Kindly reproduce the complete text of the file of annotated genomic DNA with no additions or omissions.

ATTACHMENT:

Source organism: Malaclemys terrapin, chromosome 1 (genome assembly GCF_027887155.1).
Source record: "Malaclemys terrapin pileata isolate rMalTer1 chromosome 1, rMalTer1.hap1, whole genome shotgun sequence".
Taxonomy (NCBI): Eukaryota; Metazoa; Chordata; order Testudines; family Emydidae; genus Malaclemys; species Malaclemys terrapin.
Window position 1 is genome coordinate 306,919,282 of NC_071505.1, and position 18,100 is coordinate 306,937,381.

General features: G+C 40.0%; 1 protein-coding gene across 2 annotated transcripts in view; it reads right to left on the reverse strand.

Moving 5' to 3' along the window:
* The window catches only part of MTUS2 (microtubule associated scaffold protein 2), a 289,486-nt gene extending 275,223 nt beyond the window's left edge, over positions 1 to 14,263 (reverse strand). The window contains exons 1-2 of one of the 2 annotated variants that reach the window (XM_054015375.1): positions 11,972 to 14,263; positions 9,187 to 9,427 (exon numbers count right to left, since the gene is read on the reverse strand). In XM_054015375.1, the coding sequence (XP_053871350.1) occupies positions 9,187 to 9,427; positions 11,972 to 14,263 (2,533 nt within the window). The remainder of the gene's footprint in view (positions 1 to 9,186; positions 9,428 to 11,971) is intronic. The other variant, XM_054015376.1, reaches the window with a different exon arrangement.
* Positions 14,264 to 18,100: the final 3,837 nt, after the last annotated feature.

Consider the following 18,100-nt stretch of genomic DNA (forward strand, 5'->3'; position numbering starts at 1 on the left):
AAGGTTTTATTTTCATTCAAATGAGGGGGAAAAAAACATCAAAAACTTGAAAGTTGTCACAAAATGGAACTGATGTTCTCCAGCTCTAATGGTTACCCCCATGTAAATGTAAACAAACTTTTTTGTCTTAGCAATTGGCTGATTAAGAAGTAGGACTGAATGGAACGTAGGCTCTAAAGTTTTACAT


Source organism: Malaclemys terrapin, chromosome 1 (genome assembly GCF_027887155.1).
Source record: "Malaclemys terrapin pileata isolate rMalTer1 chromosome 1, rMalTer1.hap1, whole genome shotgun sequence".
Taxonomy (NCBI): Eukaryota; Metazoa; Chordata; order Testudines; family Emydidae; genus Malaclemys; species Malaclemys terrapin.
Window position 1 is genome coordinate 306,919,282 of NC_071505.1, and position 18,100 is coordinate 306,937,381.

General features: G+C 40.0%; 1 protein-coding gene across 2 annotated transcripts in view; it reads right to left on the reverse strand.

Moving 5' to 3' along the window:
* The window catches only part of MTUS2 (microtubule associated scaffold protein 2), a 289,486-nt gene extending 275,223 nt beyond the window's left edge, over positions 1 to 14,263 (reverse strand). The window contains exons 1-2 of one of the 2 annotated variants that reach the window (XM_054015375.1): positions 11,972 to 14,263; positions 9,187 to 9,427 (exon numbers count right to left, since the gene is read on the reverse strand). In XM_054015375.1, the coding sequence (XP_053871350.1) occupies positions 9,187 to 9,427; positions 11,972 to 14,263 (2,533 nt within the window). The remainder of the gene's footprint in view (positions 1 to 9,186; positions 9,428 to 11,971) is intronic. The other variant, XM_054015376.1, reaches the window with a different exon arrangement.
* Positions 14,264 to 18,100: the final 3,837 nt, after the last annotated feature.

Consider the following 18,100-nt stretch of genomic DNA (forward strand, 5'->3'; position numbering starts at 1 on the left):
AAGGTTTTATTTTCATTCAAATGAGGGGGAAAAAAACATCAAAAACTTGAAAGTTGTCACAAAATGGAACTGATGTTCTCCAGCTCTAATGGTTACCCCCATGTAAATGTAAACAAACTTTTTTGTCTTAGCAATTGGCTGATTAAGAAGTAGGACTGAATGGAACGTAGGCTCTAAAGTTTTACAT